The Lord in Micah 6 demonstrates to the people how he created them, how they are to respond, and how their current suffering comes from their inappropriate response. Our class reiterated the movement in the book of Micah: God brings the people out of captivity, the people sin, God sends the people into captivity, God brings them out of captivity, etc. This chapter features a courtroom scene, followed by a boisterous show of guilt. The people suffer because they choose to reject the correct response to grace, love of neighbor, but instead choose greed. Whether the people are coming out of or going into captivity, they must respond with love of goodness and humility.
I began by describing two points of background. First, we discussed how a court procedure worked and how each role functions: the judge, the plaintiff/accuser, the defendant/accused, the lawyers, the witnesses, and the jury. Second, I narrated an abbreviated version of the story of King Balaq, the Prophet Balaam, and Balaam’s ass. The drama of the court and the comedy of Balaam captured the students’ attention: after the class, the students asked if they could produce a play based on the courtroom and Balaam’s ass. (I would have to play the judge, they said.)
When I read through the chapter, one student was captivated by the irony of God not allowing the people to conceive—but when they conceived (miraculously!) he sent the children to be killed by the sword (verse 14). Again, the apparent cruelty of the Lord comes to the fore. I re-read the whole section, bringing out the emptiness, hunger, and lack of life.
Next, I read through the chapter more slowly and deliberately, and the movement of God’s claim, Israel’s response, and Israel’s present predicament became clear. In verses 1-5 the Lord brought his suit against Israel. Since the Lord is the plaintiff, I asked, who is going to judge the case? The prophet, the students thought. No, I responded, because the prophet isn’t nearly old enough. A judge must be old and wise, so the Lord chose the next oldest thing to him: the mountains and the hills. The Lord, the plaintiff, argued his case against the defendant, Israel, to the judges and jury, the mountains and hills. He even called Israel as witnesses for his case! The Lord recounted the kindness he showed to Israel: bringing them out of Egypt, helping them survive the desert even against King Balaq, and bringing them through the River Jordan into the Promised Land. The case lays out God’s grace to the people, which lies at the foundation of the expected response.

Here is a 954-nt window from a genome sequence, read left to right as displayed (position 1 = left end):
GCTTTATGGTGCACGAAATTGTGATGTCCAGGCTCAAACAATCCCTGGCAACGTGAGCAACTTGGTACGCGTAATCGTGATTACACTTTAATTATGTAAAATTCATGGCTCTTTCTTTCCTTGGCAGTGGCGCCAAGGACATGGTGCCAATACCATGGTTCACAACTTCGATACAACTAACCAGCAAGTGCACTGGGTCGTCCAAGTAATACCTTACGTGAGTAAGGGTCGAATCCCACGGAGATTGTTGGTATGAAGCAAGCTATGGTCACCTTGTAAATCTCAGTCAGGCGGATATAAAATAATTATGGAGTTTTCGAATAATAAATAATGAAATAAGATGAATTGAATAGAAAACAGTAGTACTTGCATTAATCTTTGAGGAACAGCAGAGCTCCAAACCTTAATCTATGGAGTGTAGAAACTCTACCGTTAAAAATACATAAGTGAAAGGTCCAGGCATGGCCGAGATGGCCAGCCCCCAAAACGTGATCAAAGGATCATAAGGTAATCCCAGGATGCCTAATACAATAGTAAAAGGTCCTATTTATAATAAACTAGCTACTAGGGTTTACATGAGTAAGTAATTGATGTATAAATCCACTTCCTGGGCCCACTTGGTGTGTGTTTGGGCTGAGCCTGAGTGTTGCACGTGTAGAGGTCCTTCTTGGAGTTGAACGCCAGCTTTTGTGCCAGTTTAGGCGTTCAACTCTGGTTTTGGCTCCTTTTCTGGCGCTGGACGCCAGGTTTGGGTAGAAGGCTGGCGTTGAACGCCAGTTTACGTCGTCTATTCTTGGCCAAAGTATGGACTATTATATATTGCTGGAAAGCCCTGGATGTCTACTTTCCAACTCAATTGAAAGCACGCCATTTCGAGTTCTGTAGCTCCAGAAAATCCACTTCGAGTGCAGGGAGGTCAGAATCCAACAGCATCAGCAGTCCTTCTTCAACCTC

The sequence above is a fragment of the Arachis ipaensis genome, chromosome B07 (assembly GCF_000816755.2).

The people respond in one voice, desiring to atone for their ingratitude (verses 6-7). Yet even they see the futility in trying to atone—nothing suffices. The children in class could identify with this despair, the inability, for example, to make up for a wrong committed against their father. What would their father want them to do, then? Probably he would want them to treat their brothers and sisters kindly and to be obedient to their parents. As the Lord said, “Do what is just, love kindness, and walk humbly with your God” (verse 8). The Lord does not want atonement but a heartfelt response to his gracious acts and a subsequent change in behavior.
The Lord notes the specific sins of greed that the people committed, that is, acting contrary to kindness and humility, and calls on their ruler to end these actions (verses 9-12). First, the people use false measures. The children were surprised when I asked them why the Lord finds fake weights one of the worst sins. They learned, though, that fake weights are a way to cheat your neighbor and take advantage of the hungry for the sake of making money. Second, the rich lie about the poor in order to take advantage of them. It takes a strong king—referred to as the “scepter” or “staff” by metonymy—to get rid of this despicable behavior. Greed and false testimony stand in opposition to justice, goodness, and humility.
Micah ends the chapter with a reminder of the lack of fruit—food and children—that results from following the sinful kings, Omri and the house of Ahab (verses 13-16). All of the people’s work results in pain and suffering, not satiety or rest (verses 13-15). This is not senseless cruelty but pedagogical, as it is to bring the people back to a correct response to God’s grace, that perhaps lack of God’s grace would cause the people to desire it and become grateful. In the end, they will not be able to do the right thing, and the only good that might come of it would be that their punishment might make them an example to teach the other nations (verse 16).
The people suffer because they misunderstand the reason for their suffering. The Lord created them out of his kindness not so they might feel guilty and incapable of repaying him, but so his kindness might motivate them to act kindly and justly. In their guilt, they happily follow wicked kings and act out their greed. Their greed resulted in severe shortage and lack, though, so that they might come back to their senses, recognizing the importance of the Lord’s gracious abundance. Eventually, they would not learn; their suffering caused them to be derided, so the surrounding nations might benefit. In the end, people suffer because we refuse to respond to God’s grace with gratitude, and if we can’t learn from our suffering, hopefully someone can.